Mistake 4: Lead with ‘I’m your Microsoft/Cisco/Avaya rep.’ Especially if you’re not, actually, my new rep. This happens more than you would expect. If you’re a VAR, please just say you’re a VAR and you’ll earn my respect. If you leave a cold-call voice mail or email falsely claiming to be my new contact, you’ll join the homeschool textbook reps on my block list.

Your strength as a VAR is offering a choice of solutions — “adding value” is in your title. Help me by offering a suite of solutions from multiple vendors that no singular in-house rep can provide, and I’ll look forward to your call. Heck, I might even call you when I need to talk through a problem.

Mistake 5: Ignore the school calendar. Don’t call August-September or May-June. Just don’t. It might be stress-induced perception bias, but sales calls always seem to spike at start of school and end of year. Those are the worst possible times to connect with school IT managers. My start of year is full of joy and chaos as empty halls fill with students, projector bulbs blow on the first day of class and all those unreported problems that cropped up throughout the summer come to light.

The end of the school year comes with a rush of faculty and administrative support tickets as final exams, grades, comments, audits and reports come due. You have a pitch? Please hit me mid-October through Thanksgiving as I’m finalizing preliminary budgets or in early spring as I’m prioritizing my summer orders and my whole team is in good spirits. I’ll be much more likely to return a call when my stress level is low and I’m in planning versus fire-fighting mode.

Mistake 6: Fail to understand my user base. Please recognize that I’m looking for age- and division-appropriate tech. Kindergartners and their teachers have different needs from middle-school classrooms or AP classes. Following up on numbers two and three, take some time to understand my end users. If I’m running an independent, pre-K through 6th grade campus, my needs will be different from a STEM magnet high school.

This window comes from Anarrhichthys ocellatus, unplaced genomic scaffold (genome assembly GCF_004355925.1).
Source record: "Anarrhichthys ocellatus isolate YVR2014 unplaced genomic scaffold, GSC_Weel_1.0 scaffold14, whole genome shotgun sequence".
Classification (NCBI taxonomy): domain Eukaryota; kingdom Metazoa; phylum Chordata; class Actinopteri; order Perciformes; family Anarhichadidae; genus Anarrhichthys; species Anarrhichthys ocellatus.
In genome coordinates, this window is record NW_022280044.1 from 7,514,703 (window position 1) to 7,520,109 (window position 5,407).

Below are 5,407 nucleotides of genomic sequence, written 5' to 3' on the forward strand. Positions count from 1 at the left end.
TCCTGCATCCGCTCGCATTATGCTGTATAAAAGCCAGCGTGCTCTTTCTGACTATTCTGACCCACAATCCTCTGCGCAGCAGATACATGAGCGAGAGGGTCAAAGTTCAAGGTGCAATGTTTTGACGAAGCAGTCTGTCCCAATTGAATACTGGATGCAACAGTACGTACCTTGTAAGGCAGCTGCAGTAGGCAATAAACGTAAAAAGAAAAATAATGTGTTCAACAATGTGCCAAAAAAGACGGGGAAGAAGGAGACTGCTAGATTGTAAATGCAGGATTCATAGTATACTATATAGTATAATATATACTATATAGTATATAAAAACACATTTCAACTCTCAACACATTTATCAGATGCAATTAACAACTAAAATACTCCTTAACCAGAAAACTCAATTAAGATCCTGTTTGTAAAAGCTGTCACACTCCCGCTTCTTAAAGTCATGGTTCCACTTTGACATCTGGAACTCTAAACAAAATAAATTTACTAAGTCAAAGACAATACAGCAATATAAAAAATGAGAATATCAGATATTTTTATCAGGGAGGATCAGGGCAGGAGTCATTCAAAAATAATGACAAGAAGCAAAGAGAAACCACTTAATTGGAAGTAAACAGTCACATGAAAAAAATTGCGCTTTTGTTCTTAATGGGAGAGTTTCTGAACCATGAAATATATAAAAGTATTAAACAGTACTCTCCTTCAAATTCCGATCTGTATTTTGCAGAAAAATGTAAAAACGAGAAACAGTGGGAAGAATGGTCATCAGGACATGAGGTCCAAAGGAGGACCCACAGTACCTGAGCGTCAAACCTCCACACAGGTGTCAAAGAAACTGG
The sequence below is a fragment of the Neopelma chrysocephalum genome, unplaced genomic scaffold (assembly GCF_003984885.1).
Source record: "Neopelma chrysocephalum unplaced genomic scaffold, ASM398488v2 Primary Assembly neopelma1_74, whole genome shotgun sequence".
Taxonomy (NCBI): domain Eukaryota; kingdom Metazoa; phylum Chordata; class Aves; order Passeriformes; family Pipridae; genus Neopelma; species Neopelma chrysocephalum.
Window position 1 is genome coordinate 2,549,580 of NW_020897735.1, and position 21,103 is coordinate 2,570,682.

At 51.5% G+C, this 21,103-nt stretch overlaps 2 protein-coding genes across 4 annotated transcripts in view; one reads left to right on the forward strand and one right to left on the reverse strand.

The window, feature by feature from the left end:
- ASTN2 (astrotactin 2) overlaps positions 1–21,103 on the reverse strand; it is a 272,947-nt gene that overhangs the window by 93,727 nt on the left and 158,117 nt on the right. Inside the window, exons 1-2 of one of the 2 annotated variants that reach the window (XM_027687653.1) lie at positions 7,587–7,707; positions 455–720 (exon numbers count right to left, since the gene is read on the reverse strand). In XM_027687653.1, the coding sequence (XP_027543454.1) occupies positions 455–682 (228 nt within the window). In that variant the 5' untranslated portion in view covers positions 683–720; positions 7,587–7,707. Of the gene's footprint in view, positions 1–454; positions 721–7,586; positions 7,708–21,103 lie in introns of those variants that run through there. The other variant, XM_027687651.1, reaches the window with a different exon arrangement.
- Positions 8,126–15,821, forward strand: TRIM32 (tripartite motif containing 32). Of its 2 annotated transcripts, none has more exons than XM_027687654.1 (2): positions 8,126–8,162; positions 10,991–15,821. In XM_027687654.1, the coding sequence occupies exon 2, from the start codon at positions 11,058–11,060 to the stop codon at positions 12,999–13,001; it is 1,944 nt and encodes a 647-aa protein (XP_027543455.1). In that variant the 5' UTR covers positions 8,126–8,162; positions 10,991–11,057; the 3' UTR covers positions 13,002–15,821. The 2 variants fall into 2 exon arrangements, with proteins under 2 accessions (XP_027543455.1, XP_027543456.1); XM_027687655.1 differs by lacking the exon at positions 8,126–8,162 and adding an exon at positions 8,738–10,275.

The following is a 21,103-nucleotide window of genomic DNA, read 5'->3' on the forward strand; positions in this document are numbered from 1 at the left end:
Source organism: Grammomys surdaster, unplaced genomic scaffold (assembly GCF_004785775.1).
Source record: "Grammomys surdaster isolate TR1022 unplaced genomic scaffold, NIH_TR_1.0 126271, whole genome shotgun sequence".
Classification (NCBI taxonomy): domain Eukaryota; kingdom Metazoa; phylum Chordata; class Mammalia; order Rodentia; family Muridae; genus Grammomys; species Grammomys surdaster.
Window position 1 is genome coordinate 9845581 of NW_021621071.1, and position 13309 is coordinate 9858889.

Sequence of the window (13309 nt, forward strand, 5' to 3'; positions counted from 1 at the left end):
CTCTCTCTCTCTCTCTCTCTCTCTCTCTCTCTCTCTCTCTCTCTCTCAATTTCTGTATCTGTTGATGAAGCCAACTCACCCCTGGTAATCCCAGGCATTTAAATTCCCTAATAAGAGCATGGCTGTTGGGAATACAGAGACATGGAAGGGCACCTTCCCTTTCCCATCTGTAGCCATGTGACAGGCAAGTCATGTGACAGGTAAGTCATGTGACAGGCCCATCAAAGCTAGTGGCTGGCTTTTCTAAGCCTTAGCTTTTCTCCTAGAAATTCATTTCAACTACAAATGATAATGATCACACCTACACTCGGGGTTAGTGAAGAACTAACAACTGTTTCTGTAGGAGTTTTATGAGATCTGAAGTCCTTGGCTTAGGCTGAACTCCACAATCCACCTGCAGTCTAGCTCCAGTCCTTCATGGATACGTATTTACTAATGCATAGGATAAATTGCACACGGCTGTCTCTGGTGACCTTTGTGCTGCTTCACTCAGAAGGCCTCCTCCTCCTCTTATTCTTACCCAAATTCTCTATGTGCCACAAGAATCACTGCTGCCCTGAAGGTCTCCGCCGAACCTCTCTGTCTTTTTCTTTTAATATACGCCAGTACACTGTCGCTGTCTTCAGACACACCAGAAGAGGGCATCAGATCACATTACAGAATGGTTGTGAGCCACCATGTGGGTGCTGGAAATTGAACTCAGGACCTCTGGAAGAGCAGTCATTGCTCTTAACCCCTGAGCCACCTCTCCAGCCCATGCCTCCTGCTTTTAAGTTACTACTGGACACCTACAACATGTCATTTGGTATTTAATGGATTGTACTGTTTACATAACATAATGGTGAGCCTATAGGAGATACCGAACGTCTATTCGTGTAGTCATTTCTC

I’ve seen vendors try to push “kid friendly” toy keyboards to 9-12, offshore remote coding classes to an elementary school, $3,000 robots to a Montessori pre-school, and an endless variety of age-inappropriate pitches over time. Trust me, the makers of these calls become punch lines when school IT folks gather at conferences, almost as popular as faculty support stories. Save everyone’s time, do a bit of pre-research and avoid spamming offers that are not age or environment appropriate.

I recognize that none of these suggestions is revelatory, but the majority of cold calls run afoul of at least two points. I don’t return those calls. In fact, I usually hit “delete” halfway through the pitch. Please remember that I’m looking to find good partners to help me through my year, and next year, and the year after. Everyone is price-driven, but most school admins really value a trustworthy long-term relationship. I’m willing to forgive a small price delta on 100 printers if I’m 100 percent convinced I’ll get strong post-sales support. I’ll consider your new interactive white boards if I know that my teachers can get task-specific phone help, saving my team from level-one “how to” questions.

Help me see the value added by you and your company, and you’ll be on the way to making a sale.

Joe Hernick has spent more than 25 years in IT, working for Fortune 100, tech startups, higher ed, 9-12 boarding schools and K-12 environments. Joe writes and consults about EdTech and is currently an administrator and teacher at one of the largest independent schools in the United States. Follow him on Twitter @hernick_.